Sermon preached by Mr. D. G. Crowter on Tuesday evening 16th April 1991 at Gower Street Memorial Chapel.
MORTIFICATION OF SIN THE WAY TO LIFE
Sermon preached by Mr. D. G. Crowter on Tuesday evening, 16th April, 1991 at Gower Street Memorial Chapel.
For if ye live after the flesh, ye shall die; but if ye through the Spirit do mortify the deeds of the body, ye shall live”. Rom. 8 v.l3.
This is clearly a matter of life and death, in the spiritual realm. These words are very plain and definite. The course of sin always leads to death. We read earlier, “For to be carnally minded is death, but to be spiritually minded is life and peace”. And this verse plainly declares that if we live after the flesh – as far as we do that – then it leads to death – “ye shall die”. On the other hand, “if ye through the Spirit do mortify the deeds of the body, ye shall live”. That is spiritual life, and ultimately everlasting life. But all who live after the flesh will die. That of course does not in the least deny the truth that justification by faith is final – the truth that the apostle has been setting forth in the previous chapters, that we are justified fully and for ever by believing in the Lord Jesus Christ and His death. But justification and sanctification are inseparably joined together. ‘Without holiness no man shall see the Lord”. An unholy life, to say the least, throws great doubt upon a justified state; and this is very plainly set forth – the way of death and the way to life. The promise here is very definite and clear, as all the promises of God are. Here is the way to life, the way to live. And surely that is just what we want if we are exercised in these things. We do want to live. I have often thought of the sad note in those lines of the hymn:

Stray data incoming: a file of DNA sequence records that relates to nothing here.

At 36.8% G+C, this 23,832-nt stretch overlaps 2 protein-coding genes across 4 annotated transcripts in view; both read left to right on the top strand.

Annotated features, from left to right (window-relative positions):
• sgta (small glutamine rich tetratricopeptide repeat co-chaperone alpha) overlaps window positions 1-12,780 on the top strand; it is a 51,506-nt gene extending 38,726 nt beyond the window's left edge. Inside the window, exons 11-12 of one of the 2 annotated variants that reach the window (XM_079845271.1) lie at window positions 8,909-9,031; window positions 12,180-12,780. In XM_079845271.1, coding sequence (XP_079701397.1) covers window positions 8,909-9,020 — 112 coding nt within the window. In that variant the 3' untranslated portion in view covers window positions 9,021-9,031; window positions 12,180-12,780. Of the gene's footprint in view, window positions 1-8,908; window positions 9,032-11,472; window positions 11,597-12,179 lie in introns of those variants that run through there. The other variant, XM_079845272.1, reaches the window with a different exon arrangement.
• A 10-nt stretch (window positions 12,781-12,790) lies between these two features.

“Dear Lord, and shall we ever live
At this poor dying rate?”
So often, I fear, we come very short of the privileges of the position of the people of God. And this, no doubt, is one of the sad reasons for that. I fear that there is very little these days relatively, of mortifying sin, of mortifying the deeds of the body. And this the Scripture declares here is the way to live.